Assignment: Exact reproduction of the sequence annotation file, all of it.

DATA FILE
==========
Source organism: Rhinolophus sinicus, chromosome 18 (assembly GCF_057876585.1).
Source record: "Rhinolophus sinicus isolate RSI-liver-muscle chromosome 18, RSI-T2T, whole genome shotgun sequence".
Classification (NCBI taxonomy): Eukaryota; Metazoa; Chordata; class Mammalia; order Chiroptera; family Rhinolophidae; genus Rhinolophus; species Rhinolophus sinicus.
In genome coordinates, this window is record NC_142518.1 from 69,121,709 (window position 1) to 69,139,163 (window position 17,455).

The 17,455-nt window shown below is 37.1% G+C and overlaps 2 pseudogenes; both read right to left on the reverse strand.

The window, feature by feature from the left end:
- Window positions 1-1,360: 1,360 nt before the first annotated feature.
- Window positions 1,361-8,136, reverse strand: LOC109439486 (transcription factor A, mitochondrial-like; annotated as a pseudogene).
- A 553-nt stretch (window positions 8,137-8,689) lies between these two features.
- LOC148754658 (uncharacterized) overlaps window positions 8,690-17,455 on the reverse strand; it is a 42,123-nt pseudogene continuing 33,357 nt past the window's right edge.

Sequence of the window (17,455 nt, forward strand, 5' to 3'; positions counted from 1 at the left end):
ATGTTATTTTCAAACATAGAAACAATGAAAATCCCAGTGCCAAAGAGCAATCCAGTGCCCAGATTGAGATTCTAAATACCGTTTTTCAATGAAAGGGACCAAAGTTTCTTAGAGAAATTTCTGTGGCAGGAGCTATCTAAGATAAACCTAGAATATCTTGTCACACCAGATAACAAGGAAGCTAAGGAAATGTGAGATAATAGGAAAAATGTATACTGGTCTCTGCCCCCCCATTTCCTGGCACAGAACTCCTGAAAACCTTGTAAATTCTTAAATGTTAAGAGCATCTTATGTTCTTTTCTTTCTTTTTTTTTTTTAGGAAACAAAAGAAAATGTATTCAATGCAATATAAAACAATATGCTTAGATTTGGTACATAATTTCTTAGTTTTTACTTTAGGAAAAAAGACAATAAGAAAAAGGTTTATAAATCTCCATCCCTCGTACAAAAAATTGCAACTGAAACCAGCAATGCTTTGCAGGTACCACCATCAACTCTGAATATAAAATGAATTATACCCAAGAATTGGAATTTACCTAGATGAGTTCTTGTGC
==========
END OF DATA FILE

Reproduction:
Source organism: Rhinolophus sinicus, chromosome 18 (assembly GCF_057876585.1).
Source record: "Rhinolophus sinicus isolate RSI-liver-muscle chromosome 18, RSI-T2T, whole genome shotgun sequence".
Classification (NCBI taxonomy): Eukaryota; Metazoa; Chordata; class Mammalia; order Chiroptera; family Rhinolophidae; genus Rhinolophus; species Rhinolophus sinicus.
In genome coordinates, this window is record NC_142518.1 from 69,121,709 (window position 1) to 69,139,163 (window position 17,455).

The 17,455-nt window shown below is 37.1% G+C and overlaps 2 pseudogenes; both read right to left on the reverse strand.

The window, feature by feature from the left end:
- Window positions 1-1,360: 1,360 nt before the first annotated feature.
- Window positions 1,361-8,136, reverse strand: LOC109439486 (transcription factor A, mitochondrial-like; annotated as a pseudogene).
- A 553-nt stretch (window positions 8,137-8,689) lies between these two features.
- LOC148754658 (uncharacterized) overlaps window positions 8,690-17,455 on the reverse strand; it is a 42,123-nt pseudogene continuing 33,357 nt past the window's right edge.

Sequence of the window (17,455 nt, forward strand, 5' to 3'; positions counted from 1 at the left end):
ATGTTATTTTCAAACATAGAAACAATGAAAATCCCAGTGCCAAAGAGCAATCCAGTGCCCAGATTGAGATTCTAAATACCGTTTTTCAATGAAAGGGACCAAAGTTTCTTAGAGAAATTTCTGTGGCAGGAGCTATCTAAGATAAACCTAGAATATCTTGTCACACCAGATAACAAGGAAGCTAAGGAAATGTGAGATAATAGGAAAAATGTATACTGGTCTCTGCCCCCCCATTTCCTGGCACAGAACTCCTGAAAACCTTGTAAATTCTTAAATGTTAAGAGCATCTTATGTTCTTTTCTTTCTTTTTTTTTTTTAGGAAACAAAAGAAAATGTATTCAATGCAATATAAAACAATATGCTTAGATTTGGTACATAATTTCTTAGTTTTTACTTTAGGAAAAAAGACAATAAGAAAAAGGTTTATAAATCTCCATCCCTCGTACAAAAAATTGCAACTGAAACCAGCAATGCTTTGCAGGTACCACCATCAACTCTGAATATAAAATGAATTATACCCAAGAATTGGAATTTACCTAGATGAGTTCTTGTGC